Gerty had seen it all. Her childhood was plagued by a nasty divorce between her parents. She grew up confused about whom to love since per the custody arrangement, she was to stay with her mother during school days and be with her father during the holidays. Each parent took any chance he/she got to badmouth the other to her.
And like a contagious flu, a number of her friends also had divorced or separated parents. So it was some kind of a clique at school, ‘the single parents’ kids.’ They would spend their break time talking about what their parents told them about each other and how life sucked for them all.
“I wonder why people ever bother getting married at all,” Gerty said.
“Because they fall in love at one point?” a friend replied.
“If almost every couple falls out of love soon after the children start coming in, then was the love true in the first place?” None of them could answer that.
A part of her felt that she was the reason behind her parents’ divorce. She decided to spare herself the pain of falling in and out of love and having to fight over the children by staying unmarried. Even if she was to marry some handsome dude, children would be out of the question.
Gerty later found herself as an orphan of some sorts when both parents remarried. She felt out of place in either one’s new matrimonial home. Both spouses gave her the ‘the issue out of divorce’ look. Both of them had found other people to love but she was the one who lost it all.
As much as she hated what divorce had done to her, ironically, she ended up being a divorce lawyer. Apparently, it was a very lucrative career. In the beginning, she used to feel a little guilty that she fed off the breakdown of people’s families but she soon got rid of that sentiment. After all, she didn’t cause them to even consider the option in the first place. She was there to make sure the process went as smoothly as possible. And hope that the kids don’t end up as emotionally distraught as she did.
With a twist of fate, Gerty ended up romantically involved with Mike, a newly qualified marriage and family counselor.
“It’s very funny that out of the billions of people in the world, we end up liking each other. You whose job is to keep couples together with me, whose job is tear them apart,” Gerty said in a tone of amusement.
“Yeah, I’ve thought of it too. Very unconventional. What do you think of marriage considering the work you do? Do you ever think of settling down?” Mike asked. “With everything I’ve seen and experienced, I must say it’s not that of a comforting thought. But no matter the number of people I’ve seen breaking up, I see many more fighting to keep it. This tells me if you meet the right person and you both commit to making it work, it will work. Being a child of divorce, I don’t want my children to experience that. Ever. But does your job really help couples? Are they able to stay together after a rough patch?” “Some do; some don’t. But I always say this, if the foundation is well-laid, no shake-up will move it. It will stand.” “Do you think we have a chance since I know how to get out the fast and smooth way?” She asked.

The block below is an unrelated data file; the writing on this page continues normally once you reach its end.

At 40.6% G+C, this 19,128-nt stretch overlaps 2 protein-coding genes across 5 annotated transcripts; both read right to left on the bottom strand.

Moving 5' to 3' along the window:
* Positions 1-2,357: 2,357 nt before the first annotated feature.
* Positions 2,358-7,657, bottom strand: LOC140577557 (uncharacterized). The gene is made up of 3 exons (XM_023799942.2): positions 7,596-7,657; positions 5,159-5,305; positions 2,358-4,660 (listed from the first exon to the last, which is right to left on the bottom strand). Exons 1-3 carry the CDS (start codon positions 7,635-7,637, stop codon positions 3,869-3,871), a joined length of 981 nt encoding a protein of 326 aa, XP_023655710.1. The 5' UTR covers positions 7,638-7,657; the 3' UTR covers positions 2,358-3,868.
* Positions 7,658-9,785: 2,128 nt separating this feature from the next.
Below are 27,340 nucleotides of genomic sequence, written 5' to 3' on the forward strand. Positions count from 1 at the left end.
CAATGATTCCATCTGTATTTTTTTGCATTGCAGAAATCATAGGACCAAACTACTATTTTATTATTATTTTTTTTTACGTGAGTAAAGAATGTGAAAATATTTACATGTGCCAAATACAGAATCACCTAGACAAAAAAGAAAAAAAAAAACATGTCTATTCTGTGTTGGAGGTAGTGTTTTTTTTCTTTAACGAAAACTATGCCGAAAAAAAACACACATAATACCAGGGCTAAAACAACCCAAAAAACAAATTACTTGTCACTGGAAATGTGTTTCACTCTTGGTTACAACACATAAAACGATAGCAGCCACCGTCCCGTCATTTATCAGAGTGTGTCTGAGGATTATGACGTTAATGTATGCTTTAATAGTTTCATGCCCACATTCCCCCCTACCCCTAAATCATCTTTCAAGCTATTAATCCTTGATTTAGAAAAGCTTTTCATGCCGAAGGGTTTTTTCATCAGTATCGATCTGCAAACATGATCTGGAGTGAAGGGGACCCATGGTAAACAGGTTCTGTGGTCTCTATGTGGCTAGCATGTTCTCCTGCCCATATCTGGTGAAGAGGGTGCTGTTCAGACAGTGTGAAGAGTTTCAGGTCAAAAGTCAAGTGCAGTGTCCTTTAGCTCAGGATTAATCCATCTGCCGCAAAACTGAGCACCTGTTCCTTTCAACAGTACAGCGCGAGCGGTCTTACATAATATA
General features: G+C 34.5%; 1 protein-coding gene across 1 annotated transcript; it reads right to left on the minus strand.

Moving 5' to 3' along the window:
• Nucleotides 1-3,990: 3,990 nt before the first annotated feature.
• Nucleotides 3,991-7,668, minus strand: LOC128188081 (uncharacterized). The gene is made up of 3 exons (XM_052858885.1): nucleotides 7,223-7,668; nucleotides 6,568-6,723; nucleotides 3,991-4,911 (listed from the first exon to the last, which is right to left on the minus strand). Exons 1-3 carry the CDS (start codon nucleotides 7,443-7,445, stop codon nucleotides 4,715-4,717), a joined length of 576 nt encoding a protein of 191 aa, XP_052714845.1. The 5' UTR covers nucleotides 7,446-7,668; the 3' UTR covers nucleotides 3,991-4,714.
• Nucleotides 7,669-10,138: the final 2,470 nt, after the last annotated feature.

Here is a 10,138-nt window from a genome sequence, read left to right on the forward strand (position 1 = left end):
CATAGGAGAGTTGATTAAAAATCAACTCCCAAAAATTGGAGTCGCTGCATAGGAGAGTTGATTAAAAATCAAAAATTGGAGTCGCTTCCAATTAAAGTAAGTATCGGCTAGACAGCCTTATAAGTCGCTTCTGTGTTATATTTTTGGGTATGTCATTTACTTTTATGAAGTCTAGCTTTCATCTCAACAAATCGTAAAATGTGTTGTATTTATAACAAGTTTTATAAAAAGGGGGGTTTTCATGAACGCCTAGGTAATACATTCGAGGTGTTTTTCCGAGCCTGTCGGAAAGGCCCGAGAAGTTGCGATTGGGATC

“I do. As long as we decide that when we go in, divorce is out of the question. That no matter what comes our way, we’ll do all it takes to surmount it.” “What if the love we feel fades away? How do we get it back?”
He smiled as he took her hand in his and kissed it.
“As long as the God of love is at the center, the love will never fade away. Circumstances might dry it up from time to time, but when we call onto Him, He will rekindle it. So you don’t have to worry about our love running out.” “God of love, huh?” Interesting, she thought. Her parents were not the religious type and neither was she. Some religious folk have even requested for her services so religion wasn’t solid-proof against divorce. When she told him what she was thinking, he replied, “I’m not talking about mass religious practices. To have God in the center of everything means to have a personal relationship with Him, even deeper than the one we have. Take out the personal relationship and it becomes all ritual and no connection.”
“Then I guess I have some massive personal connection to catch up on.” “No, we both do. We’re in this together.” They held hands.
“You must hate what I do, right?” “I don’t like the divorce because of the ripple effects. You can testify to that. And besides, what God puts together, let no man put asunder.” “Then I guess I’d be bringing many clients your way before I bring down my axe,” Gerty said.
“I wished I wouldn’t bring any client your way but let’s not kid ourselves, right?”
“To the future.” Their glasses clinked.
So Gerty did the one thing she was afraid of since she was young: walking down the aisle with the love of her life by her side. Some of her friends made it to the ceremony. A few of them had ventured to do same, some had decided to just cohabitate and a number were into open relationships. She wished them all well but she knew she wanted to do this the right way and with God in the center, they were going to go the whole nine yards.
She wasn’t going to be a statistic in her own profession. She promised herself that.
So what happened when divorce met and fell in love with counseling? They got married!
© Josephine Amoako 2016